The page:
Baseline spectral measurements (B(λ)) of the test system were taken to record the nominal response of the system without a test fiber. The PMT voltage, integration time and number of co-added samples were varied over selected spectral ranges to account for spectral variations in the light source, PMT responsivity, spectral characteristics of the order sorting filters, and system throughput efficiency. These parameters were programmed into the monochromator scanning software to keep the signal from saturating the PMT at any point in the spectrum and to boost the signal in low-response regions of the spectrum. Dark scans (D(λ)) of the experimental apparatus were then taken with the light source switched off to record the spectral effects observed from incident room light and dark current from the PMT. Finally, signal scans were taken (S(λ)) with the fiber under test inserted between the integrating sphere and the fiber connecting to the monochromator to measure its spectral insertion loss. The spectral throughput of the fiber (T(λ)) was then calculated from these three data sets according to the equation
$$T(\lambda) = \frac{S(\lambda ) - D(\lambda )}{B(\lambda ) - D(\lambda )} $$
The results led us to select the standard high-OH multimode 0.22 NA fiber (Polymicro FVA 300330500) along with a standard W.L. Gore FON 1442 1.4 mm diameter tight-wrapped jacket. This jacket combination consists of a thin buffer layer of ePTFE, a J800 fluoropolymer protective layer, a bradded Kevlar layer for strength, and a final outer J800 fluoropolymer layer. Prior to termination, the jacketed fiber was preconditioned with 40 thermal cycles ranging from −30 C to +110 C. Both ends of the fiber were terminated with Diamond AVIM 6236.6 flight-qualified connectors.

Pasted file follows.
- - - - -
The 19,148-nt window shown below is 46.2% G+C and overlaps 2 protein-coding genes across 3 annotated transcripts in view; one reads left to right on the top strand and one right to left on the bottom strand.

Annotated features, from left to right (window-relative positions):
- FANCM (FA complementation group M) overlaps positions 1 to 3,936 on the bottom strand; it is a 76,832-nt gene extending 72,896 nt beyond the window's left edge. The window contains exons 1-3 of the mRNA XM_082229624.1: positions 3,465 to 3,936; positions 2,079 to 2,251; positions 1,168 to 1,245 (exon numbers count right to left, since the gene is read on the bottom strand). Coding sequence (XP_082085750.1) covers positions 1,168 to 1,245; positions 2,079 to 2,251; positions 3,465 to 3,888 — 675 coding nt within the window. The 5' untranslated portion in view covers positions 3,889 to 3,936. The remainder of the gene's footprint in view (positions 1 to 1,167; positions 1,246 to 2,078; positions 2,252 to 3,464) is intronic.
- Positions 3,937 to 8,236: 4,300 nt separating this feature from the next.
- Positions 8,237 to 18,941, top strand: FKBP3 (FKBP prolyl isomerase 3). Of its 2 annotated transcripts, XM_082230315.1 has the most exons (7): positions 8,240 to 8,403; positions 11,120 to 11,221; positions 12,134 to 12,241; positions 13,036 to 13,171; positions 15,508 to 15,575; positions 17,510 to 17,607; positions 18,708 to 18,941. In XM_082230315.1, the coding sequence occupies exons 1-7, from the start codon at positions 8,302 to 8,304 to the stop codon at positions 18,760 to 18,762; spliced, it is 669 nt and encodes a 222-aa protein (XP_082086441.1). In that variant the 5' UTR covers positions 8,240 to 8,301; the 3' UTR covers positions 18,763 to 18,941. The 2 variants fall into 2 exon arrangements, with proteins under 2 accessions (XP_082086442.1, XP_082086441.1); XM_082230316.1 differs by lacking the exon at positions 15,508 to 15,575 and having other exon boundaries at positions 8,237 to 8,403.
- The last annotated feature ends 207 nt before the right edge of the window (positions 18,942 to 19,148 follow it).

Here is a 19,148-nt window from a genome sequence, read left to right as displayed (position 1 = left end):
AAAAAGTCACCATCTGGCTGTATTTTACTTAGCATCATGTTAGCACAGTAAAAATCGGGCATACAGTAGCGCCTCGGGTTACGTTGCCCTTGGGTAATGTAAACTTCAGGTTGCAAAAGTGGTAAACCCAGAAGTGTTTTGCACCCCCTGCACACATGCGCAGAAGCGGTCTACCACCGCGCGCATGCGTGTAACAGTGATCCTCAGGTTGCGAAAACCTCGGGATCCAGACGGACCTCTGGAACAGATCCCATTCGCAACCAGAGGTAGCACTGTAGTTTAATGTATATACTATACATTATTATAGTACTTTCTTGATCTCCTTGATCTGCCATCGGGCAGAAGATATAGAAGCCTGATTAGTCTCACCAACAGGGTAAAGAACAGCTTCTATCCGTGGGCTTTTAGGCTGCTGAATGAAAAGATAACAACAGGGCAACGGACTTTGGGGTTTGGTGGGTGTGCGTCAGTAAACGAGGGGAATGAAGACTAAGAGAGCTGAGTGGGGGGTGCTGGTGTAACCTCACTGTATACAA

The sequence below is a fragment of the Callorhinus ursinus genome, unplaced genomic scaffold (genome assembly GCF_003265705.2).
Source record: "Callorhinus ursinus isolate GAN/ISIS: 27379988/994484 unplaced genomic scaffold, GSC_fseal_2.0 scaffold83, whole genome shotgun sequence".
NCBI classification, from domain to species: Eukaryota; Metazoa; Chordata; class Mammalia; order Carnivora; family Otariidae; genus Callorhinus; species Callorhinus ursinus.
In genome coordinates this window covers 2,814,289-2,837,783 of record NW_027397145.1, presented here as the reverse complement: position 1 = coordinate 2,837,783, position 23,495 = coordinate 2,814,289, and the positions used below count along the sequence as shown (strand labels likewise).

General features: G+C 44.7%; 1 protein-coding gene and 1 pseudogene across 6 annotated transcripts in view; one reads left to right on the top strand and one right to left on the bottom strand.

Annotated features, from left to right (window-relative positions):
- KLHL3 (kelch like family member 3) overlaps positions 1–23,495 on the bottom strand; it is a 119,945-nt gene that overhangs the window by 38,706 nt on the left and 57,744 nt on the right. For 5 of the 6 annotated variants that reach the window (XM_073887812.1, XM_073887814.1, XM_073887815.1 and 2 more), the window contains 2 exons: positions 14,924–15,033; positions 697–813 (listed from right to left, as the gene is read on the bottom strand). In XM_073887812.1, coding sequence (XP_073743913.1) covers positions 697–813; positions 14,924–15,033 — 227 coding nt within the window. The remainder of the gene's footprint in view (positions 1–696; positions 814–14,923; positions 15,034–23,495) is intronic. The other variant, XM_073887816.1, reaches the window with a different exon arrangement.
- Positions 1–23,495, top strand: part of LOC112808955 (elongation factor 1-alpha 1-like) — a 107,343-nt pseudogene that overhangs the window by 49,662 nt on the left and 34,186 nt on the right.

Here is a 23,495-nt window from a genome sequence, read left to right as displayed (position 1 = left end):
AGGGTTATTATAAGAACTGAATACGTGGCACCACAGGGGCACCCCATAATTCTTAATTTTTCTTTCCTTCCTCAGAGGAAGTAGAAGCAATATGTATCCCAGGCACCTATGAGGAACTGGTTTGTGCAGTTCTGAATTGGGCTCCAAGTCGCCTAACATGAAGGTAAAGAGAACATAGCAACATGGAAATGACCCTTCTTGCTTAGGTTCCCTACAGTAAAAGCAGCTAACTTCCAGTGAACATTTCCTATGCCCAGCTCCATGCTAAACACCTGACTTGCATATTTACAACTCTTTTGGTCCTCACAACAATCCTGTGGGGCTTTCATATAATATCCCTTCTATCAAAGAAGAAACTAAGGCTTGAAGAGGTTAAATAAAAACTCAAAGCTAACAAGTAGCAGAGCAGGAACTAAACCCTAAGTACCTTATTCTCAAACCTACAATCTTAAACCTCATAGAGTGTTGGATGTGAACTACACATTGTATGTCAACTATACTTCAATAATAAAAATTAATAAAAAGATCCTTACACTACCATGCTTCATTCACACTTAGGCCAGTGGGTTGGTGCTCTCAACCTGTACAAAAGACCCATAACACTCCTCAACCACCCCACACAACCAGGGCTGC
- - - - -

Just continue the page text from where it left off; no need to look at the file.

The final FOC design was subjected to a rigorous, comprehensive flight qualification suite of tests to assure performance of the ChemCam instrument would not be limited by degradation or failure. These steps include Packaging Qualification and Verification (PQV) testing equivalent to 3 martian years of thermal cycling, vibration testing of the cables and connectors, cable thermal cycling, planetary protection high-temperature bake, total radiation dose exposure, attenuation versus motion, attenuation versus temperature, and a rigorous motion life test running the fiber through 3-year’s worth of thermal and motion cycles. The FOC performed very well through all of these tests.